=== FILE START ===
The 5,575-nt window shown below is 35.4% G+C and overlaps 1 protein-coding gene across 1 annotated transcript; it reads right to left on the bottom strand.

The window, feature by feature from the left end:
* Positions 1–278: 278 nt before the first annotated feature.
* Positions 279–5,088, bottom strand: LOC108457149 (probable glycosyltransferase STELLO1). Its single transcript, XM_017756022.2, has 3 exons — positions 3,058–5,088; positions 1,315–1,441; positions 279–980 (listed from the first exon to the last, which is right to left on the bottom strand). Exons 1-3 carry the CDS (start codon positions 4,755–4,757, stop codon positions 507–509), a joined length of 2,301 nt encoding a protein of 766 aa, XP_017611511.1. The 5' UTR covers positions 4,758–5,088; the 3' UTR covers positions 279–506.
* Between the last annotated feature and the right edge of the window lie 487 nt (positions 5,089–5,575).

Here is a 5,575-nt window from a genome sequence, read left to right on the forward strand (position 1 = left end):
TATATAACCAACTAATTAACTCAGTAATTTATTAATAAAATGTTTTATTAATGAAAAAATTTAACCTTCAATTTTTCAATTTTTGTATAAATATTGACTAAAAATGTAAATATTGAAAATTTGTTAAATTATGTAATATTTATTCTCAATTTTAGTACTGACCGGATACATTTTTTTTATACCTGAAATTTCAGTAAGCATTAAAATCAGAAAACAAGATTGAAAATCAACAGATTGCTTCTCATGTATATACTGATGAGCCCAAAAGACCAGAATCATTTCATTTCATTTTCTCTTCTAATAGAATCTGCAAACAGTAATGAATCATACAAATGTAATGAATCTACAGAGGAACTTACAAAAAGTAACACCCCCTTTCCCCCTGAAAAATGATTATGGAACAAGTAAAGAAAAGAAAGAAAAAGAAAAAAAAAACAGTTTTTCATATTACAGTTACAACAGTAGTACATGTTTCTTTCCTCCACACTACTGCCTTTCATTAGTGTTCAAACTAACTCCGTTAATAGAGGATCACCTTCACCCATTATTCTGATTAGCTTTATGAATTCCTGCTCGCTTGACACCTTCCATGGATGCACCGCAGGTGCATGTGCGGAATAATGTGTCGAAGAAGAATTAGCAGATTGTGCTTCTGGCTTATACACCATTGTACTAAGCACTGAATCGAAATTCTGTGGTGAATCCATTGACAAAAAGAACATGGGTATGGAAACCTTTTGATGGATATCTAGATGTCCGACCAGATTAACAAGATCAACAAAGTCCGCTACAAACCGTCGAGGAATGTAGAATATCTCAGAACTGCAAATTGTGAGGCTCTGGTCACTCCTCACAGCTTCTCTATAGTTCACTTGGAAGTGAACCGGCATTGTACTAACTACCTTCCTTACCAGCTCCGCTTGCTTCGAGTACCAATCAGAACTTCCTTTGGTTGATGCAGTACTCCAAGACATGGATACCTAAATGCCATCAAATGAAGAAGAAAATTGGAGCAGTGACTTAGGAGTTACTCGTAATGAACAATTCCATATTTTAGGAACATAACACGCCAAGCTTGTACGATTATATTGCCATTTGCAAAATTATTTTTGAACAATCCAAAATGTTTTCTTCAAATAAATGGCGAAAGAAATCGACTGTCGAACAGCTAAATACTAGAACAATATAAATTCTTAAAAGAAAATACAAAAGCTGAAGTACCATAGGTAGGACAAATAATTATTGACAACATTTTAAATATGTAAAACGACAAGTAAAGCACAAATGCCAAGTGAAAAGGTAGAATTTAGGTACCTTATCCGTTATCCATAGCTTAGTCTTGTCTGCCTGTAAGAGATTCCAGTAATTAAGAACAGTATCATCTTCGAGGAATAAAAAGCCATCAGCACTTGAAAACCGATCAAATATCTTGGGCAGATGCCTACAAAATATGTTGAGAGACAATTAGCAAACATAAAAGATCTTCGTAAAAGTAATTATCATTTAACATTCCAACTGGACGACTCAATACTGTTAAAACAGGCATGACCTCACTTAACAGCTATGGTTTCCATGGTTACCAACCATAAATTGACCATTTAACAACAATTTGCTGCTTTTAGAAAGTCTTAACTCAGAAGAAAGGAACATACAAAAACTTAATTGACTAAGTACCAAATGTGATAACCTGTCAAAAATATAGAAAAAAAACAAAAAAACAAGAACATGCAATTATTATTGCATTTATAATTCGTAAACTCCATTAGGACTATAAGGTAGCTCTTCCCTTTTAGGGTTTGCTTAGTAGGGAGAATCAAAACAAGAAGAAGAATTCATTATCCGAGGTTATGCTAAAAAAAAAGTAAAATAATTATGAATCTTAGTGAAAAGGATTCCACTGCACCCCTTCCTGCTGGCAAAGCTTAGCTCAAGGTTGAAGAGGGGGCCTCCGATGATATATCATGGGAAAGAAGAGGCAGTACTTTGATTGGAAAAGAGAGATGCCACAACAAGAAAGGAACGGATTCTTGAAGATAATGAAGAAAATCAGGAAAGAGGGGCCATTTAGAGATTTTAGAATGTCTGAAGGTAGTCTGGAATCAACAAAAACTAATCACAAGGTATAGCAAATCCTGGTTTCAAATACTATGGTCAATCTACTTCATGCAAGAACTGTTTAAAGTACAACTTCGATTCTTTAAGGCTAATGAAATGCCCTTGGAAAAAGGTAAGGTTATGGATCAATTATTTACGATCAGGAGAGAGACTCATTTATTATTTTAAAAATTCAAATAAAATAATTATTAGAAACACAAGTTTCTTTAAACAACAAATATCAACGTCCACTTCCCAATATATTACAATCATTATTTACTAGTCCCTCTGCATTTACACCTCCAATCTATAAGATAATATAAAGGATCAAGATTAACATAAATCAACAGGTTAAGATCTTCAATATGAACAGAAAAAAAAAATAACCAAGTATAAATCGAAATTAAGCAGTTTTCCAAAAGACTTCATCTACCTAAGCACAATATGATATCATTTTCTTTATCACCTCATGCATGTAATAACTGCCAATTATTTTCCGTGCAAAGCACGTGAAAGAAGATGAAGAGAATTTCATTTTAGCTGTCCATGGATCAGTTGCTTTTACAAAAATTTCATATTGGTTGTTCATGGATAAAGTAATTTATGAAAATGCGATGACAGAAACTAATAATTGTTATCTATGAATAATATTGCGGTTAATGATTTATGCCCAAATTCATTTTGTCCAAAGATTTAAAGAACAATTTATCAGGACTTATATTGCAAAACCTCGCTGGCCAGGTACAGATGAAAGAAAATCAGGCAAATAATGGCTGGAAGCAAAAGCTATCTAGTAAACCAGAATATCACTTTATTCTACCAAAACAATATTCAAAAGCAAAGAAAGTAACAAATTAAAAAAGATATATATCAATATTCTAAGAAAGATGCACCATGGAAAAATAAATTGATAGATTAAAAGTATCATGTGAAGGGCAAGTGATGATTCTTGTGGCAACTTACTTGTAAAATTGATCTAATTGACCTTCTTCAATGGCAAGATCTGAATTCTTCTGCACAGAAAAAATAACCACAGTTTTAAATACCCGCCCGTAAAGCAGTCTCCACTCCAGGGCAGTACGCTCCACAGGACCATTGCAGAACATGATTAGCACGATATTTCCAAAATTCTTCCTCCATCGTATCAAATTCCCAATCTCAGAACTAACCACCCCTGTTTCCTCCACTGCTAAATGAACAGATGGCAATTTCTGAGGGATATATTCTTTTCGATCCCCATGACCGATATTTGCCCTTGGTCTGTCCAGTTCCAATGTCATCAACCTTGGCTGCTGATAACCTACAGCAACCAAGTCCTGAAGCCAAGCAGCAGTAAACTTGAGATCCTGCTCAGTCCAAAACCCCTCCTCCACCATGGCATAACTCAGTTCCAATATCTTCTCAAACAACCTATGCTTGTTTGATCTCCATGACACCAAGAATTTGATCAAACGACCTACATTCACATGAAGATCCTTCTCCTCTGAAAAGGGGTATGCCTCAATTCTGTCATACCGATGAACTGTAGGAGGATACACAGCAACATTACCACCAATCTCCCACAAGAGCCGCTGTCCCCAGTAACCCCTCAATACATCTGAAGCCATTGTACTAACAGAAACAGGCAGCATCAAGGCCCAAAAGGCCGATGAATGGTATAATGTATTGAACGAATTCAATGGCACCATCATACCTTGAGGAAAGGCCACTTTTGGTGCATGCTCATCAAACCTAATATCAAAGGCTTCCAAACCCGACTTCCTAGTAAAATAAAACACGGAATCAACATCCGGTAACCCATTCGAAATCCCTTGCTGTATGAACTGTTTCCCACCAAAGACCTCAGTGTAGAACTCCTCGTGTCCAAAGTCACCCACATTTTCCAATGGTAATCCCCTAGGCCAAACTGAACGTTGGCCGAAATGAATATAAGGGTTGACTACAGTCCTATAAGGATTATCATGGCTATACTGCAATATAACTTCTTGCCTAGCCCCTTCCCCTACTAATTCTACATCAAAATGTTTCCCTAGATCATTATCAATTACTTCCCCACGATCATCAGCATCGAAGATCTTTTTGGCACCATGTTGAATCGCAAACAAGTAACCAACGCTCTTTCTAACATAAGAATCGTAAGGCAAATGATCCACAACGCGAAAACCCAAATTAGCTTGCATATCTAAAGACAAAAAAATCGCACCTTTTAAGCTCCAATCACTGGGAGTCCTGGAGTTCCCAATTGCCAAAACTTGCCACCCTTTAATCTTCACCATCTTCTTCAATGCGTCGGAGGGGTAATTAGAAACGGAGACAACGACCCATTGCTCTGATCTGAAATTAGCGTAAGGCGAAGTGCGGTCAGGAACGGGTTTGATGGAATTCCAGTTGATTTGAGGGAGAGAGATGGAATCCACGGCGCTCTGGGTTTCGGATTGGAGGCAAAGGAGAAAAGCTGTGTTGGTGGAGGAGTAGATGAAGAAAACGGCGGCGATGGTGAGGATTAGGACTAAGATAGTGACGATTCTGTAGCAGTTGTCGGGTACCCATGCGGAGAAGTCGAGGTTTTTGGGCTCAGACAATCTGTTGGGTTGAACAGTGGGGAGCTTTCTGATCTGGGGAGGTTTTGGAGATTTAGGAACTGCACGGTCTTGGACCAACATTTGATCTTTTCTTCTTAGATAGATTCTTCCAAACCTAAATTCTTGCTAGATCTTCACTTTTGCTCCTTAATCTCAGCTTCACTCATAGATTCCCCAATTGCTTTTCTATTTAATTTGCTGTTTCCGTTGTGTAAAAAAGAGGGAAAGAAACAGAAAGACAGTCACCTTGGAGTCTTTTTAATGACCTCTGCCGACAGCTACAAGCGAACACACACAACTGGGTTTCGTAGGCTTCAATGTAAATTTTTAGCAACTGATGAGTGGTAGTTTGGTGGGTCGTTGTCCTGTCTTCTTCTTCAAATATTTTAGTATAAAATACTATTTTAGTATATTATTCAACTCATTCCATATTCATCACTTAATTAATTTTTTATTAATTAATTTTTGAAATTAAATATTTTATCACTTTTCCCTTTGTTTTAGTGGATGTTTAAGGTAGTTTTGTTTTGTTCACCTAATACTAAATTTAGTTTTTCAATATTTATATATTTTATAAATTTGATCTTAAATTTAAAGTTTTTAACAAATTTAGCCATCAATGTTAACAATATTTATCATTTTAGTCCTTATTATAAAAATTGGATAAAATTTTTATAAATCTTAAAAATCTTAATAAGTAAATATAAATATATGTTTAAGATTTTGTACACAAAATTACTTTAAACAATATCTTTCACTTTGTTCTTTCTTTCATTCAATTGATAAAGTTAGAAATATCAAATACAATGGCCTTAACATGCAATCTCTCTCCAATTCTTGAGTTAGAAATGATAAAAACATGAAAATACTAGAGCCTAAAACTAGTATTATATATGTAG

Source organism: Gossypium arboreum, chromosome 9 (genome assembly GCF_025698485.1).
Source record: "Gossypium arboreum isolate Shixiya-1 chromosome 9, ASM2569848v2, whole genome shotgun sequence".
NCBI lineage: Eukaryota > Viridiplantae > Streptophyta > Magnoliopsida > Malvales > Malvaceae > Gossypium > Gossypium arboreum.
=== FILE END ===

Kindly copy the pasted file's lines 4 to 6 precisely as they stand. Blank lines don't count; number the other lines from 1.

* Positions 279–5,088, bottom strand: LOC108457149 (probable glycosyltransferase STELLO1). Its single transcript, XM_017756022.2, has 3 exons — positions 3,058–5,088; positions 1,315–1,441; positions 279–980 (listed from the first exon to the last, which is right to left on the bottom strand). Exons 1-3 carry the CDS (start codon positions 4,755–4,757, stop codon positions 507–509), a joined length of 2,301 nt encoding a protein of 766 aa, XP_017611511.1. The 5' UTR covers positions 4,758–5,088; the 3' UTR covers positions 279–506.
* Between the last annotated feature and the right edge of the window lie 487 nt (positions 5,089–5,575).

Here is a 5,575-nt window from a genome sequence, read left to right on the forward strand (position 1 = left end):